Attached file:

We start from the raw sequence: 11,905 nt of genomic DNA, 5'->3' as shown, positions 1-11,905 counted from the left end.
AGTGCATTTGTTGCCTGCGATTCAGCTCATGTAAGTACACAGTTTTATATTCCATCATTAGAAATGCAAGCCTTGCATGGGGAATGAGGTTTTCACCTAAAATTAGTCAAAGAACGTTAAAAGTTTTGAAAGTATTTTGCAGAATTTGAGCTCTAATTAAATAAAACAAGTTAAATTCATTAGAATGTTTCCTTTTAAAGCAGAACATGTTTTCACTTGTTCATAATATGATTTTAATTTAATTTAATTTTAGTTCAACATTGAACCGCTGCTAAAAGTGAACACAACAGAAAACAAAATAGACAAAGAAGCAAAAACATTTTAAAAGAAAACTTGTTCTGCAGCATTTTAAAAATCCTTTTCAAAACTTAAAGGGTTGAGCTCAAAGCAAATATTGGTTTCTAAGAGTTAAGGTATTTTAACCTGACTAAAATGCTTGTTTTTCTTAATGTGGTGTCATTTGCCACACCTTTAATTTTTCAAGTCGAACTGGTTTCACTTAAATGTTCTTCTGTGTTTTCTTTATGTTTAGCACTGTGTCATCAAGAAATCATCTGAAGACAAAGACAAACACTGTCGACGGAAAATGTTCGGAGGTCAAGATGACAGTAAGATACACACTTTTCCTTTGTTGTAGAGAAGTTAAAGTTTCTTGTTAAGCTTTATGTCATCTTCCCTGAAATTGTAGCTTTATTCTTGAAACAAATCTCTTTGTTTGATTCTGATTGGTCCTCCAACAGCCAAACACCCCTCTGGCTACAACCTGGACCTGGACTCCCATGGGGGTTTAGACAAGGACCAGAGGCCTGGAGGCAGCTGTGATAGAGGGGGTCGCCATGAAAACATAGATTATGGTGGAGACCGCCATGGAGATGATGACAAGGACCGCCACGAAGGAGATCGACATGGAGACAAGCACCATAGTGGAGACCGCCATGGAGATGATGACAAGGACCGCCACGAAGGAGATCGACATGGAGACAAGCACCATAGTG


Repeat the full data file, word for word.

We start from the raw sequence: 11,905 nt of genomic DNA, 5'->3' as shown, positions 1-11,905 counted from the left end.
AGTGCATTTGTTGCCTGCGATTCAGCTCATGTAAGTACACAGTTTTATATTCCATCATTAGAAATGCAAGCCTTGCATGGGGAATGAGGTTTTCACCTAAAATTAGTCAAAGAACGTTAAAAGTTTTGAAAGTATTTTGCAGAATTTGAGCTCTAATTAAATAAAACAAGTTAAATTCATTAGAATGTTTCCTTTTAAAGCAGAACATGTTTTCACTTGTTCATAATATGATTTTAATTTAATTTAATTTTAGTTCAACATTGAACCGCTGCTAAAAGTGAACACAACAGAAAACAAAATAGACAAAGAAGCAAAAACATTTTAAAAGAAAACTTGTTCTGCAGCATTTTAAAAATCCTTTTCAAAACTTAAAGGGTTGAGCTCAAAGCAAATATTGGTTTCTAAGAGTTAAGGTATTTTAACCTGACTAAAATGCTTGTTTTTCTTAATGTGGTGTCATTTGCCACACCTTTAATTTTTCAAGTCGAACTGGTTTCACTTAAATGTTCTTCTGTGTTTTCTTTATGTTTAGCACTGTGTCATCAAGAAATCATCTGAAGACAAAGACAAACACTGTCGACGGAAAATGTTCGGAGGTCAAGATGACAGTAAGATACACACTTTTCCTTTGTTGTAGAGAAGTTAAAGTTTCTTGTTAAGCTTTATGTCATCTTCCCTGAAATTGTAGCTTTATTCTTGAAACAAATCTCTTTGTTTGATTCTGATTGGTCCTCCAACAGCCAAACACCCCTCTGGCTACAACCTGGACCTGGACTCCCATGGGGGTTTAGACAAGGACCAGAGGCCTGGAGGCAGCTGTGATAGAGGGGGTCGCCATGAAAACATAGATTATGGTGGAGACCGCCATGGAGATGATGACAAGGACCGCCACGAAGGAGATCGACATGGAGACAAGCACCATAGTGGAGACCGCCATGGAGATGATGACAAGGACCGCCACGAAGGAGATCGACATGGAGACAAGCACCATAGTG